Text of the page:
On 26 July 1956, president Gamal Abdel- Nasser nationalised the Suez Canal. In his annual address to the nation from Manshiya Square in Alexandria, he said that the famous canal would now become Egypt’s exclusive property. Until that point, Egypt had had no control over it because it was run by a foreign-owned firm, and the country obtained only five per cent of its revenues. Although six decades have passed since that day, we still find people who question whether the nationalisation proclamation was worth it, given how it triggered the Tripartite Aggression by France, Britain and Israel in November that year.
Ironically, rather than harm us, the invasion boosted Egypt’s political might and confirmed its role as a post-colonial leader. Egypt became a model for the third world countries of Asia, Africa and Latin America struggling for independence and control over their national resources. Fidel Castro once acknowledged that Nasser’s nationalisation of the Suez Canal had inspired the Cuban revolution, which occurred some years later. One of Castro’s first actions, after the revolution succeeded, was to nationalise all the US oil refineries in the country. Meanwhile, the Tripartite Aggression proved a fiasco in the lead-up to the collapse of the old British and French colonial empires.
Critics of the nationalisation of the canal argue that the foreign company’s concession was going to expire in 1968 anyway, after which ownership would revert to Egypt automatically, so there was no need for nationalisation and the war that followed. That argument is a misleading oversimplification showing a weak grasp of the realities which clearly indicated that the foreign powers affiliated with the company planned to retain control of the canal even after the concession expired. The very fact that Britain and France went to war in order to seize control of the canal militarily already confirms that they never intended to let it out of their grip. If they truly intended to hand over the canal after the concession expired, they wouldn’t have gone to the trouble of holding secret war planning meetings in Sèvres or incurred such exorbitant economic, military and political costs.
Ever since 1909, the Universal Company of the Maritime Company of Suez had persistently tried to have the concession extended for another 30 years. Shortly before the nationalisation, Jacques Georges-Picot, who served as the company’s French general-director until it was nationalised, said the company had sent memoranda to France, Britain, the US and Italy, warning of problems that would arise when the concession expired and urging those governments to intervene to internationalise the canal. London and Washington rejected the request for fear that it would give an opening to the USSR to participate in negotiations, since Tsarist Russia had been a party to the 1888 Convention of Constantinople regulating the use of the Suez Canal. As for the countries that were parties to the concession, they preferred extension over internationalisation.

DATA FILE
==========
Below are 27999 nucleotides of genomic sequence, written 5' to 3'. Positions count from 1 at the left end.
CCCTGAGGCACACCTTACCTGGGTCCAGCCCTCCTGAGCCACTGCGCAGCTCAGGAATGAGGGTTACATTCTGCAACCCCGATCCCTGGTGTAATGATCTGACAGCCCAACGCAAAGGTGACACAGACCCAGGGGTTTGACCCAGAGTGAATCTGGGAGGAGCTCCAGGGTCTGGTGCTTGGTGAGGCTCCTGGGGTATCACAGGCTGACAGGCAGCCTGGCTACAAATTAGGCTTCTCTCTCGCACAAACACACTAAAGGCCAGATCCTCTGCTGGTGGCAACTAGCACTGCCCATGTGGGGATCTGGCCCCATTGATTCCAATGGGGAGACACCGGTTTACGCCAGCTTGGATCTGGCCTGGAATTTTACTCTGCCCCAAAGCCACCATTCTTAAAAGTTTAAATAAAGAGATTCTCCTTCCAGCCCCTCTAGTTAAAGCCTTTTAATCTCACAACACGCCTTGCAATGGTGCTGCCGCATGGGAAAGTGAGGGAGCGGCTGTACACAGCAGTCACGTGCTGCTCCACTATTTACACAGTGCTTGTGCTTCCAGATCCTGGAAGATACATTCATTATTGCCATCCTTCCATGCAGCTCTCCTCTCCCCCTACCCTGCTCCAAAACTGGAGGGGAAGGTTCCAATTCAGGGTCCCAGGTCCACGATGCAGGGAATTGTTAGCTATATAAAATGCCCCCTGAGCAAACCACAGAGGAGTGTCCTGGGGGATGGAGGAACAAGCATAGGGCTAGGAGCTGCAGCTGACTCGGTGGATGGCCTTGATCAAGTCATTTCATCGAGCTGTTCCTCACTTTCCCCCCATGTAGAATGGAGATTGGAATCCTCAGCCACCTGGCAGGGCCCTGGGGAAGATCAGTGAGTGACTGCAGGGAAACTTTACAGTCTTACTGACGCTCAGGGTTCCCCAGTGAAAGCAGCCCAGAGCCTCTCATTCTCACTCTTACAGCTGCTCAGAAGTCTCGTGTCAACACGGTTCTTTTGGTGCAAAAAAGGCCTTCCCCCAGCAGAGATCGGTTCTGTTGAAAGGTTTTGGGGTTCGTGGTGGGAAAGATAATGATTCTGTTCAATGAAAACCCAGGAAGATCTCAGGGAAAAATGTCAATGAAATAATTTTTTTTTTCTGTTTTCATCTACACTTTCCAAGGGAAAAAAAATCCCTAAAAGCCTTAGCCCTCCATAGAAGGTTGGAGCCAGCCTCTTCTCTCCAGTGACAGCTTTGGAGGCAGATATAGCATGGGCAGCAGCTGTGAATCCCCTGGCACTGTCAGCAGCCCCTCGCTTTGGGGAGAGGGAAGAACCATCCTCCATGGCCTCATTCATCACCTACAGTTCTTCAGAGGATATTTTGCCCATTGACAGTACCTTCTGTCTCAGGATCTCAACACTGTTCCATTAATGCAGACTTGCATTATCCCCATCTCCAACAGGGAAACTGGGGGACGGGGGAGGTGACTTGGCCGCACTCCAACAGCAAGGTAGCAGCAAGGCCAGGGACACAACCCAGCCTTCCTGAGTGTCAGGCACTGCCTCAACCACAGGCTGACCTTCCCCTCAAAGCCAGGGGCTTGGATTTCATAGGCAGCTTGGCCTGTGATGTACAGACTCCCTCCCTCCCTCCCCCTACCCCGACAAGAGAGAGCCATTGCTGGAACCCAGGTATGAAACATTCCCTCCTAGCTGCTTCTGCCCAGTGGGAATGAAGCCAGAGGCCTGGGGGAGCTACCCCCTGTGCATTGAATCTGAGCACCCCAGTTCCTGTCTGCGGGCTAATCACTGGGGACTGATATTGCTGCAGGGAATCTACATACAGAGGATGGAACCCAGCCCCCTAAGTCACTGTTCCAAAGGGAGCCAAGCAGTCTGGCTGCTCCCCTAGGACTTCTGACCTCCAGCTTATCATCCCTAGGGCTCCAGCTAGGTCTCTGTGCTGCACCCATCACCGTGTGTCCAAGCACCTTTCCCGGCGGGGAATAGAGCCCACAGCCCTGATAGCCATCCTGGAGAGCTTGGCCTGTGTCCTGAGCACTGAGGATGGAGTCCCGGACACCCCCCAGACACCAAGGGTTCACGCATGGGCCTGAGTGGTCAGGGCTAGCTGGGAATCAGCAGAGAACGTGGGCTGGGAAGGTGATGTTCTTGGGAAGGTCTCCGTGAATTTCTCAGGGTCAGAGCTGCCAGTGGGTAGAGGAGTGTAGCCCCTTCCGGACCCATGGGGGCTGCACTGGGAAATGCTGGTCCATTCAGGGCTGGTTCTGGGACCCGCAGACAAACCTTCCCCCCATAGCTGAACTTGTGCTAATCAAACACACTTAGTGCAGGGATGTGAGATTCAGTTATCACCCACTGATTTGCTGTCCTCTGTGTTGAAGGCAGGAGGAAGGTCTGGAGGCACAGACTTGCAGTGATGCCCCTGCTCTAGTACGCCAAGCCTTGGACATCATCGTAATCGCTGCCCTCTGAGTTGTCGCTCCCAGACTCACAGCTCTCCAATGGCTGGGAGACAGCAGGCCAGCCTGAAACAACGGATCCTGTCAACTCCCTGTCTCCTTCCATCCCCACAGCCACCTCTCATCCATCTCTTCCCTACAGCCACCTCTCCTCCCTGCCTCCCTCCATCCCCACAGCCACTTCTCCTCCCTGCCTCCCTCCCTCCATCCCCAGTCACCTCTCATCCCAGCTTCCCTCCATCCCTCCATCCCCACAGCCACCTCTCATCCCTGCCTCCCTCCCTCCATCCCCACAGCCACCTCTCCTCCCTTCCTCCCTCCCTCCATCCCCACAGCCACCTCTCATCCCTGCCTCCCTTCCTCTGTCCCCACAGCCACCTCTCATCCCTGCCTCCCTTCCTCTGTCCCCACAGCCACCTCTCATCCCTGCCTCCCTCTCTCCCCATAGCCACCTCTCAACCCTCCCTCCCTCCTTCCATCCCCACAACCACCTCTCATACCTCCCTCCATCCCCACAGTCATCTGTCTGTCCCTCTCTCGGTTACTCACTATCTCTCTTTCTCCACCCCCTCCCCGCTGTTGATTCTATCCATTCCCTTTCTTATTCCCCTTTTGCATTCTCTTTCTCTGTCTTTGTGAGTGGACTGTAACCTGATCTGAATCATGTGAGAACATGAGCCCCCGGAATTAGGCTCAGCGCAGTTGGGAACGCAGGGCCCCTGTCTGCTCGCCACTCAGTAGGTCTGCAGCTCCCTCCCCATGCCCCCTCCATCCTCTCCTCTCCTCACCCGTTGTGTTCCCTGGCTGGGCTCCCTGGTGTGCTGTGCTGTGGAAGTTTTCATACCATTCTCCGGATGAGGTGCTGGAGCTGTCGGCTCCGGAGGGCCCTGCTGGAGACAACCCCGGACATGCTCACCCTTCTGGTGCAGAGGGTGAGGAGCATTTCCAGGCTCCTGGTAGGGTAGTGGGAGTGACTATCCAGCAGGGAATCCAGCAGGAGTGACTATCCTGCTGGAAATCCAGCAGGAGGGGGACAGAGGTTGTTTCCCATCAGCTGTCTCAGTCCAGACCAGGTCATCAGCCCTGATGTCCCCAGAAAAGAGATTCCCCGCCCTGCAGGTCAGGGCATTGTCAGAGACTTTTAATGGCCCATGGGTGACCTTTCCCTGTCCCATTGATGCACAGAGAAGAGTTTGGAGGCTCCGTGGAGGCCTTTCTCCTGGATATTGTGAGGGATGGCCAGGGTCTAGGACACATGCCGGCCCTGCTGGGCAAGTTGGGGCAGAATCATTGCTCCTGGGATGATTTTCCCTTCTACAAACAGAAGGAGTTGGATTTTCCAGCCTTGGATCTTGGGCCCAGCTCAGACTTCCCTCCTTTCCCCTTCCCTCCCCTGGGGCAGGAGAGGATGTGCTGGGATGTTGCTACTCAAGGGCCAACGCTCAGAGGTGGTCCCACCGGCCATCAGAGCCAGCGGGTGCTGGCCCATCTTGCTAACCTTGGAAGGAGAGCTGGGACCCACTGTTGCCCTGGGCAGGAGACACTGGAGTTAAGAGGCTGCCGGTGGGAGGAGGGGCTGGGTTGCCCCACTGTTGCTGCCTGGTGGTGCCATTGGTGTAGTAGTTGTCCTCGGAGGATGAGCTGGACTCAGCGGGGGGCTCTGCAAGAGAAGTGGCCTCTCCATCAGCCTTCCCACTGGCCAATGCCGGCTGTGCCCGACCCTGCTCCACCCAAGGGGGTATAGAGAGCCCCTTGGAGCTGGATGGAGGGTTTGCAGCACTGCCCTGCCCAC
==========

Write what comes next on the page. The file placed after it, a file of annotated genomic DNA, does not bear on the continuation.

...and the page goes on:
The company then put together a group of prominent British figures to launch an international campaign to keep the canal administration under foreign control. Their role was to spread alarm over the impending handover of the canal to Egypt which, they said, would lead to the withdrawal of the foreign supervisors and the consequent malfunctioning of the waterway. In 1954, the company also organised a massive media campaign in the US to build up pressure on officials in Washington to support the idea of creating an international authority based in Egypt to supervise the canal.
Critics of the decision to nationalise the canal also argue that Egypt was forced to pay huge sums of money as compensation to the company’s foreign shareholders. In the 1990s I had the opportunity to meet Jean-Paul Calon, the honorary president of the Association du Souvenir de Ferdinand de Lesseps et du Canal de Suez, who had represented France in the negotiations with Egypt over the amount of compensation the Egyptian government owed the shareholders after nationalisation. He told me that the French shareholders had received all the amounts due to them on time and that the amount they received was used to establish the association of which he was now the honorary president. In addition to activities intended to keep alive de Lesseps’ memory, the association also organises a range of cultural activities related to the canal and its history. Some years ago, Colon donated an important collection of historical documents that his association had possessed.
What many critics and others do not realise is that the natural expiry of the concession and handover of the canal to Egyptian administration would also have cost Egypt quite a lot. One of the terms of the concessionary contract stipulated that, upon expiry, Egypt would have to compensate the company for all the company’s machinery, equipment and materials, and that the price of these items would be determined by mutual agreement and, if that was not possible, then by experts. That would naturally have left the door open to disputes, which would have prevented the handover of the canal on time.
The decision to nationalise spared Egypt all these problems and ensured the return of the canal to its legitimate owners, the descendants of those who built it and who now enjoy its revenues in full.
*A version of this article appears in print in the 29 July, 2021 edition of Al-Ahram Weekly.